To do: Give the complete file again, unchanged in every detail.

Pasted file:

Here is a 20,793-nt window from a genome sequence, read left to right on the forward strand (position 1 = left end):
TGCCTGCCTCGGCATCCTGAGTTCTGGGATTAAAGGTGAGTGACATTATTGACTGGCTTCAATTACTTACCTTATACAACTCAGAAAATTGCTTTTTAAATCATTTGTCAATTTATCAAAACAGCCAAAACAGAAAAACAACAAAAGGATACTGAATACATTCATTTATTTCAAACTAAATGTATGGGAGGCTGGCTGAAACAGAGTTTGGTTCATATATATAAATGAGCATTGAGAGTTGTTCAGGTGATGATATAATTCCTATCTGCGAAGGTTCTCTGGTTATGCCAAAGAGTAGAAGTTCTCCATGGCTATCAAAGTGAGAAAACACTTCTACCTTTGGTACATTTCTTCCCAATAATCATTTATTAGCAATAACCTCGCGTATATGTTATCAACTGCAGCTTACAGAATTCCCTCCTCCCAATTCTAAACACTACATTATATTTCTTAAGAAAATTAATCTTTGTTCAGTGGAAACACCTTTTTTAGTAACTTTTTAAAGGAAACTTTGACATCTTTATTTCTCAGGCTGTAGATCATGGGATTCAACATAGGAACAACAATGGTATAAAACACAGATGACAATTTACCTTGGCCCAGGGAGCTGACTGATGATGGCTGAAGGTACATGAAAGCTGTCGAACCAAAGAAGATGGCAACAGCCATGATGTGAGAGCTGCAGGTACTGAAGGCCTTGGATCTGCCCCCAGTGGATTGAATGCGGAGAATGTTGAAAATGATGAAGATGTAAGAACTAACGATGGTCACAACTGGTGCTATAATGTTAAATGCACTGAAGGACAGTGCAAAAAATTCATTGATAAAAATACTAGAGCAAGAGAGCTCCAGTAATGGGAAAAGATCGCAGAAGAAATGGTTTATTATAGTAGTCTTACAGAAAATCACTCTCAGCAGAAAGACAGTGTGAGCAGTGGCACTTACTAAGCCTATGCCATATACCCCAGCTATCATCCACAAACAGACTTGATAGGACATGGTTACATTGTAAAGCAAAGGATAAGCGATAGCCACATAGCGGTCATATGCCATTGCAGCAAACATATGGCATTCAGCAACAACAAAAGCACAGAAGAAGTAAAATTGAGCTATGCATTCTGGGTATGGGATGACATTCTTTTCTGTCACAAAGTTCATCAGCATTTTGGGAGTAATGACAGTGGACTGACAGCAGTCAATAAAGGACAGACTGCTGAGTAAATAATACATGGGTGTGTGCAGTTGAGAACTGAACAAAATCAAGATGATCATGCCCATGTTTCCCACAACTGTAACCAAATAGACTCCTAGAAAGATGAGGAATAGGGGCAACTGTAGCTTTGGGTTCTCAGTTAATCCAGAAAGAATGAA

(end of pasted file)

Here is a 20,793-nt window from a genome sequence, read left to right on the forward strand (position 1 = left end):
TGCCTGCCTCGGCATCCTGAGTTCTGGGATTAAAGGTGAGTGACATTATTGACTGGCTTCAATTACTTACCTTATACAACTCAGAAAATTGCTTTTTAAATCATTTGTCAATTTATCAAAACAGCCAAAACAGAAAAACAACAAAAGGATACTGAATACATTCATTTATTTCAAACTAAATGTATGGGAGGCTGGCTGAAACAGAGTTTGGTTCATATATATAAATGAGCATTGAGAGTTGTTCAGGTGATGATATAATTCCTATCTGCGAAGGTTCTCTGGTTATGCCAAAGAGTAGAAGTTCTCCATGGCTATCAAAGTGAGAAAACACTTCTACCTTTGGTACATTTCTTCCCAATAATCATTTATTAGCAATAACCTCGCGTATATGTTATCAACTGCAGCTTACAGAATTCCCTCCTCCCAATTCTAAACACTACATTATATTTCTTAAGAAAATTAATCTTTGTTCAGTGGAAACACCTTTTTTAGTAACTTTTTAAAGGAAACTTTGACATCTTTATTTCTCAGGCTGTAGATCATGGGATTCAACATAGGAACAACAATGGTATAAAACACAGATGACAATTTACCTTGGCCCAGGGAGCTGACTGATGATGGCTGAAGGTACATGAAAGCTGTCGAACCAAAGAAGATGGCAACAGCCATGATGTGAGAGCTGCAGGTACTGAAGGCCTTGGATCTGCCCCCAGTGGATTGAATGCGGAGAATGTTGAAAATGATGAAGATGTAAGAACTAACGATGGTCACAACTGGTGCTATAATGTTAAATGCACTGAAGGACAGTGCAAAAAATTCATTGATAAAAATACTAGAGCAAGAGAGCTCCAGTAATGGGAAAAGATCGCAGAAGAAATGGTTTATTATAGTAGTCTTACAGAAAATCACTCTCAGCAGAAAGACAGTGTGAGCAGTGGCACTTACTAAGCCTATGCCATATACCCCAGCTATCATCCACAAACAGACTTGATAGGACATGGTTACATTGTAAAGCAAAGGATAAGCGATAGCCACATAGCGGTCATATGCCATTGCAGCAAACATATGGCATTCAGCAACAACAAAAGCACAGAAGAAGTAAAATTGAGCTATGCATTCTGGGTATGGGATGACATTCTTTTCTGTCACAAAGTTCATCAGCATTTTGGGAGTAATGACAGTGGACTGACAGCAGTCAATAAAGGACAGACTGCTGAGTAAATAATACATGGGTGTGTGCAGTTGAGAACTGAACAAAATCAAGATGATCATGCCCATGTTTCCCACAACTGTAACCAAATAGACTCCTAGAAAGATGAGGAATAGGGGCAACTGTAGCTTTGGGTTCTCAGTTAATCCAGAAAGAATGAA